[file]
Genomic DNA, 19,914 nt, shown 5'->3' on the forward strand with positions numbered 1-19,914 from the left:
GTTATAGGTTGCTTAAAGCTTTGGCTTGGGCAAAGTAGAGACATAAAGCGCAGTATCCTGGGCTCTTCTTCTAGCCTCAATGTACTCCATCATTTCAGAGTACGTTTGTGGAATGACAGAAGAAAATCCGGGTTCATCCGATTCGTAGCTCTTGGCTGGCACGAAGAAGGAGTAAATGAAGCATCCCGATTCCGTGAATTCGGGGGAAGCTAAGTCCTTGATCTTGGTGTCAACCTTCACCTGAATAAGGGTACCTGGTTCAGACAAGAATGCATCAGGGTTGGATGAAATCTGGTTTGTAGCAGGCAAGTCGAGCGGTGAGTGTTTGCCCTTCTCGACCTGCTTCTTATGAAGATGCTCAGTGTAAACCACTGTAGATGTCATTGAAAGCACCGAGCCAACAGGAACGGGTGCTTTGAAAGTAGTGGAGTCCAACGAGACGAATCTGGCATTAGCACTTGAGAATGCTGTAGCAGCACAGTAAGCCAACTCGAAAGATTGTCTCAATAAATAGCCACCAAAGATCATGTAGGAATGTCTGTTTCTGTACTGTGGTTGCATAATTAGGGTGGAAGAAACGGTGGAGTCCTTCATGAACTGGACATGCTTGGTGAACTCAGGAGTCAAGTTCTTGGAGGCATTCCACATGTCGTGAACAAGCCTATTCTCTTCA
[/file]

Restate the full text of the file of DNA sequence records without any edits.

Genomic DNA, 19,914 nt, shown 5'->3' on the forward strand with positions numbered 1-19,914 from the left:
GTTATAGGTTGCTTAAAGCTTTGGCTTGGGCAAAGTAGAGACATAAAGCGCAGTATCCTGGGCTCTTCTTCTAGCCTCAATGTACTCCATCATTTCAGAGTACGTTTGTGGAATGACAGAAGAAAATCCGGGTTCATCCGATTCGTAGCTCTTGGCTGGCACGAAGAAGGAGTAAATGAAGCATCCCGATTCCGTGAATTCGGGGGAAGCTAAGTCCTTGATCTTGGTGTCAACCTTCACCTGAATAAGGGTACCTGGTTCAGACAAGAATGCATCAGGGTTGGATGAAATCTGGTTTGTAGCAGGCAAGTCGAGCGGTGAGTGTTTGCCCTTCTCGACCTGCTTCTTATGAAGATGCTCAGTGTAAACCACTGTAGATGTCATTGAAAGCACCGAGCCAACAGGAACGGGTGCTTTGAAAGTAGTGGAGTCCAACGAGACGAATCTGGCATTAGCACTTGAGAATGCTGTAGCAGCACAGTAAGCCAACTCGAAAGATTGTCTCAATAAATAGCCACCAAAGATCATGTAGGAATGTCTGTTTCTGTACTGTGGTTGCATAATTAGGGTGGAAGAAACGGTGGAGTCCTTCATGAACTGGACATGCTTGGTGAACTCAGGAGTCAAGTTCTTGGAGGCATTCCACATGTCGTGAACAAGCCTATTCTCTTCA